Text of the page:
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Rabbit sightings increase around Wilson


Longer days, the sweet smell of flowers and the gentle chirping of birds are all typical indicators of Spring in DC. In more recent years, wild rabbits have become yet another indicator of warmer weather. Usually accompanied by exclamations of ‘look, a bunny!’, followed by a pause and endearing sounds of awh, rabbit sightings  have increased in and around the Wilson area.

Eastern cottontail rabbits (ECTs), the species of rabbit found in DC, are one of the most common rabbit species in North America. In the District, however, they are listed as a ‘Species of Greatest Conservation Need’ by City Wildlife, meaning they are an endangered species. City Wildlife is a DC organization dedicated towards wildlife rescue and rehabilitation.

This doesn’t mean you haven’t been seeing more rabbits than usual. Paula Goldberg, the executive director of City Wildlife, said in an email, “As with all animal populations, there are fluctuations in numbers from season to season depending on food availability, predator populations [and] climate considerations.”

Goldberg also mentioned that while City Wildlife doesn’t track wild animal populations, and has not treated an unusually high number of ECTs this season, they have received a few calls about high numbers in Tenleytown and surrounding neighborhoods.

Wildlife Biologist Lindsay Rohrbaugh works for the District’s Fisheries and Wildlife Division. Rohrbaugh’s office is currently is currently working on a survey, which recruits volunteers from all eight wards to report sightings of ECTs, helping Rohrbaugh and her colleagues to determine abundance and distribution of rabbits throughout DC.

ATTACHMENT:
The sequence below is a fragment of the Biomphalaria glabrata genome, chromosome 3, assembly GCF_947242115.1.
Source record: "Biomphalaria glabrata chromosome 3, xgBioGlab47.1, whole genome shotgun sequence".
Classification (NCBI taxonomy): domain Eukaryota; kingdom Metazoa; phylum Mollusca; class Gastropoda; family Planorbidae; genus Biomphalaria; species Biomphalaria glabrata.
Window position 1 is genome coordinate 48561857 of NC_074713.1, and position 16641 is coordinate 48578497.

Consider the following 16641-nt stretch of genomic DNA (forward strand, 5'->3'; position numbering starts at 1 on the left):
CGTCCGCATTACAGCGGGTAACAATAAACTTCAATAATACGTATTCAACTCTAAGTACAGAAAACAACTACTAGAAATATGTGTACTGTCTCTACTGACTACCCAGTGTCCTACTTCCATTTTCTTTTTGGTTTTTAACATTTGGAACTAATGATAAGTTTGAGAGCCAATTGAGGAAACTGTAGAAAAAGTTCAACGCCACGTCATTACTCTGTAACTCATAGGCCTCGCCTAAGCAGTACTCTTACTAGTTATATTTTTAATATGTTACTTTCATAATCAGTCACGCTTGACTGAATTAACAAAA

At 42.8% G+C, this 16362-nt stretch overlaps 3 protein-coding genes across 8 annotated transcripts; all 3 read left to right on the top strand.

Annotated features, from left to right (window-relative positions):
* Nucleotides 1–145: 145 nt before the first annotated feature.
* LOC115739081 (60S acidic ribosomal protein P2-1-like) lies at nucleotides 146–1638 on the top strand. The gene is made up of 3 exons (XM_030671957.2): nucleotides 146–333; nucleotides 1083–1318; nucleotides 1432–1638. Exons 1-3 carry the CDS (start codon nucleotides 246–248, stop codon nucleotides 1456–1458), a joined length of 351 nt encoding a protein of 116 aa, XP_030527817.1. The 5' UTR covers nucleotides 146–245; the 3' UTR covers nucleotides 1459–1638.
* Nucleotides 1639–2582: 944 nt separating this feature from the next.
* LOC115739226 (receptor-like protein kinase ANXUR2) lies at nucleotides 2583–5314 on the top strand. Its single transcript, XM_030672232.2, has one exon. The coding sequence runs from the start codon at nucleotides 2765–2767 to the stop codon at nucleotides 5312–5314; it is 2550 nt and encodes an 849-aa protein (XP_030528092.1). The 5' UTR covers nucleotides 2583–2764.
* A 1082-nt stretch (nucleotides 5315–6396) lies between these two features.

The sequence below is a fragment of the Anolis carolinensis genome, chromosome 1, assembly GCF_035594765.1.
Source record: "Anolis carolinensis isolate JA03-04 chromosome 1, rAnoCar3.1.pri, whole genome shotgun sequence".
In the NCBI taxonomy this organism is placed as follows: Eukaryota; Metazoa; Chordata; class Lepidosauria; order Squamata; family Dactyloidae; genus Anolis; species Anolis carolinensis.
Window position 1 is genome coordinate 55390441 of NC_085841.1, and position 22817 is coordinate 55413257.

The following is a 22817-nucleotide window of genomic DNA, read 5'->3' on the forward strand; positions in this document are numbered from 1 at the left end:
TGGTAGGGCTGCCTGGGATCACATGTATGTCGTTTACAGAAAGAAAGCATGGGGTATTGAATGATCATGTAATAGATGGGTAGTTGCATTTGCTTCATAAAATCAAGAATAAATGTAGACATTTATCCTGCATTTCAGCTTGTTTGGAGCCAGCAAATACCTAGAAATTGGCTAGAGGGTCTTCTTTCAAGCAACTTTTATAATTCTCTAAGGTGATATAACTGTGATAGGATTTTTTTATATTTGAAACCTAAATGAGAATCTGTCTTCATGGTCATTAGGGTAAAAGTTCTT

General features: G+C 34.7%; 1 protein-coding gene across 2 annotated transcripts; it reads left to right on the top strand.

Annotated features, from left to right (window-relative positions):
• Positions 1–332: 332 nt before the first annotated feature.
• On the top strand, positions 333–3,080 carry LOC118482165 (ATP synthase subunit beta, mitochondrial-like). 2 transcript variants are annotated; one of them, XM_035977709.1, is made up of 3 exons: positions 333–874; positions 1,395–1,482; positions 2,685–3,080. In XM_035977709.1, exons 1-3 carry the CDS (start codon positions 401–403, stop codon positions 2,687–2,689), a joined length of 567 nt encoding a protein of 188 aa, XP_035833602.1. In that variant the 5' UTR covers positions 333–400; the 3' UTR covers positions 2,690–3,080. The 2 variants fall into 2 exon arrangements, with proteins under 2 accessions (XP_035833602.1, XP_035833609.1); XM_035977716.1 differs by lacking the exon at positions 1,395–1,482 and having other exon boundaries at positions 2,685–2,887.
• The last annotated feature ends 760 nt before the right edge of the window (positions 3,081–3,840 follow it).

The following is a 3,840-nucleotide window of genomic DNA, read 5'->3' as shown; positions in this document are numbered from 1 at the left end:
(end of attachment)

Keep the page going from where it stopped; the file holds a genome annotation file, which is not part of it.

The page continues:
Rohrbaugh could not be reached for comment, but was quoted in the Washington Post saying, “Anecdotally, yes, I would say it seems to me that people are seeing more rabbits.” While the cause is not completely clear, Rohrbaugh credited this increase in part to general predator-prey interactions. “You have a high rabbit population one year, that’s more food for predators, then the rabbit population goes down. Until we get more data, I don’t know what we can say beyond that,” she said.

The Department of Energy & Environment is asking that citizens report all ECT spottings to their website, in order to help them gather population data. “Even though we have so many in and around Wilson, there are few ECTs in other areas of the city,”  Goldberg said.

PHOTO COURTESY OF CREATIVE COMMONS

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